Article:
Best And Only?

Perhaps the greatest source of conflict in the English-speaking world today is due to the peculiar way in which the meaning of ‘best’ has been conflated with that of ‘only’. It most openly appears in issues of health, such as the battle against obesity and the struggle over breastfeeding, but also lies at the heart of the paralysis of the Western democratic system.

People have forgotten that ‘best’ does not mean ‘only’ – it means the most acceptable of a range of outcomes, some of which will likely be considered good and others better. In other words, whilst there can only be one best, it does not preclude the existence of valid alternatives and, when dealing with a broad subject, what is best in general terms might not always be best when it comes to a specific case. Sadly, the mindset that ‘best’ means ‘only’ is all too apparent when it comes to health issues such as healthy eating and breastfeeding, leading to situations where impositions are made that are not actually the best for that specific instance. Thus, we end up with situations where mothers who cannot breastfeed for perfectly valid reasons (such as being unable to produce milk or being on drugs that would harm the baby) being treated as pariahs for not doing the ‘best’ thing for their child. Of course, ‘breast is best’ when all things are equal, but sometimes the situation precludes making that choice. Good education is required to make sure that women understand the pros of breastfeeding, but some zealots need to be educated about the cons. I doubt that refusing nectar points to an ignorant mother for baby formula will impact her behaviour (after all, there are no nectar points for breast milk), but it is hardly a kindness to women who cannot breastfeed or babies without a mother to breastfeed them.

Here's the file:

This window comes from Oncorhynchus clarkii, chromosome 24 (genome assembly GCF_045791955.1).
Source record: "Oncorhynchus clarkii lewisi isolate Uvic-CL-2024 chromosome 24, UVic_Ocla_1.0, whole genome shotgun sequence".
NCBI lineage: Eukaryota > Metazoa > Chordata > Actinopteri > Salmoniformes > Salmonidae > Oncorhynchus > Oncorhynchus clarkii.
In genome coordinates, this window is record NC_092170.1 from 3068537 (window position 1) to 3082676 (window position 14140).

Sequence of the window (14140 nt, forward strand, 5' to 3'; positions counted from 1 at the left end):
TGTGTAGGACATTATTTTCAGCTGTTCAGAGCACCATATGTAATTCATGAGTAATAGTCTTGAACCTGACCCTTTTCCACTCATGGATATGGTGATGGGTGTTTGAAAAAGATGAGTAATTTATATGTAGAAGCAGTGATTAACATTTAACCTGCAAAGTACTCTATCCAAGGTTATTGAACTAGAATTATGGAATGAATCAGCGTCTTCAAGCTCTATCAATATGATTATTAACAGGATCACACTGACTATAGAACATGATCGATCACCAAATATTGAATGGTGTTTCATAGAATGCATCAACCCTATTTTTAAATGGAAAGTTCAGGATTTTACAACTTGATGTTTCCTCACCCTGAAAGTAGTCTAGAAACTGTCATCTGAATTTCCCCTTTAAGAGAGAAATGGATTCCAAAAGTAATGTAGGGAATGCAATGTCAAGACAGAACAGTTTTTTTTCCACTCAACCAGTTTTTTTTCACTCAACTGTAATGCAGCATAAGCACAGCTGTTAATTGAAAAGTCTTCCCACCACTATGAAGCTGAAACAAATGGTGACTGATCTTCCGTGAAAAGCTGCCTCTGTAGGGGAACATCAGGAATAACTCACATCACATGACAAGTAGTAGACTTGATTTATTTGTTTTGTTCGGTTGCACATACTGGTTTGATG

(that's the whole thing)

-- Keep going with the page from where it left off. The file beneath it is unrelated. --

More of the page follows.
On a broader scale, this misunderstanding of ‘best’ afflicts our politics with stasis as all sides hold out for what they perceive to be ‘best’ and, thus, the only conceivable way, refusing to compromise on an achievable second best. People need to realise that a best that cannot be achieved is not best at all – it is the worst possible outcome when you could have achieved something. Sometimes you need to hold fast to your principles, but, often, you need to take the pragmatic view that, too often, demanding all or nothing means that you will get nothing. Sometimes second best is the best that you are going to get. After all, this is the real world, and things seldom function perfectly in reality…


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